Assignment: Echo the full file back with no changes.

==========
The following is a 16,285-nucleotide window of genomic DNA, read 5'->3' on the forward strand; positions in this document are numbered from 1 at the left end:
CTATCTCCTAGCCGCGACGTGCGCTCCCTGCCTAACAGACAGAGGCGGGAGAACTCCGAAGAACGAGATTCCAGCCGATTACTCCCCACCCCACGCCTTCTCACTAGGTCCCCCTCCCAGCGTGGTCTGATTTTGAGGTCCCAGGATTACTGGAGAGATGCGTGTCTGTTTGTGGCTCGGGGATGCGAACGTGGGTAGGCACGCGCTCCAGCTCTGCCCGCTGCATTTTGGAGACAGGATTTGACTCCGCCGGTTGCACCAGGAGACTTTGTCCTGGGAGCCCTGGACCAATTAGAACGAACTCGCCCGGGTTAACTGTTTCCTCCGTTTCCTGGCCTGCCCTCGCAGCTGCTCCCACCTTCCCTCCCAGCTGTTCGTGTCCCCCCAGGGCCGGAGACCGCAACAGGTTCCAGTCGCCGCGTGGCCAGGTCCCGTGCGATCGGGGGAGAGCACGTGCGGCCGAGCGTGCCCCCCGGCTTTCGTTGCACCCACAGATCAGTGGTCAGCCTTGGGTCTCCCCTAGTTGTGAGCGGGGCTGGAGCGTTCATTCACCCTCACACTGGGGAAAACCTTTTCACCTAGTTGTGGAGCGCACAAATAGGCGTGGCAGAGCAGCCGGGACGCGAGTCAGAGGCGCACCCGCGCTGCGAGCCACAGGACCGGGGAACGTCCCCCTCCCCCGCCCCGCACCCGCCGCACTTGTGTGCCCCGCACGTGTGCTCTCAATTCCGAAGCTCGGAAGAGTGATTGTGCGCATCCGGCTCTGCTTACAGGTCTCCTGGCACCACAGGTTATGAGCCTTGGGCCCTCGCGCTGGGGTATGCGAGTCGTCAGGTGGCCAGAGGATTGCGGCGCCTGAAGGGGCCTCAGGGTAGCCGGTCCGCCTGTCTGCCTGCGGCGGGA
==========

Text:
The following is a 16,285-nucleotide window of genomic DNA, read 5'->3' on the forward strand; positions in this document are numbered from 1 at the left end:
CTATCTCCTAGCCGCGACGTGCGCTCCCTGCCTAACAGACAGAGGCGGGAGAACTCCGAAGAACGAGATTCCAGCCGATTACTCCCCACCCCACGCCTTCTCACTAGGTCCCCCTCCCAGCGTGGTCTGATTTTGAGGTCCCAGGATTACTGGAGAGATGCGTGTCTGTTTGTGGCTCGGGGATGCGAACGTGGGTAGGCACGCGCTCCAGCTCTGCCCGCTGCATTTTGGAGACAGGATTTGACTCCGCCGGTTGCACCAGGAGACTTTGTCCTGGGAGCCCTGGACCAATTAGAACGAACTCGCCCGGGTTAACTGTTTCCTCCGTTTCCTGGCCTGCCCTCGCAGCTGCTCCCACCTTCCCTCCCAGCTGTTCGTGTCCCCCCAGGGCCGGAGACCGCAACAGGTTCCAGTCGCCGCGTGGCCAGGTCCCGTGCGATCGGGGGAGAGCACGTGCGGCCGAGCGTGCCCCCCGGCTTTCGTTGCACCCACAGATCAGTGGTCAGCCTTGGGTCTCCCCTAGTTGTGAGCGGGGCTGGAGCGTTCATTCACCCTCACACTGGGGAAAACCTTTTCACCTAGTTGTGGAGCGCACAAATAGGCGTGGCAGAGCAGCCGGGACGCGAGTCAGAGGCGCACCCGCGCTGCGAGCCACAGGACCGGGGAACGTCCCCCTCCCCCGCCCCGCACCCGCCGCACTTGTGTGCCCCGCACGTGTGCTCTCAATTCCGAAGCTCGGAAGAGTGATTGTGCGCATCCGGCTCTGCTTACAGGTCTCCTGGCACCACAGGTTATGAGCCTTGGGCCCTCGCGCTGGGGTATGCGAGTCGTCAGGTGGCCAGAGGATTGCGGCGCCTGAAGGGGCCTCAGGGTAGCCGGTCCGCCTGTCTGCCTGCGGCGGGA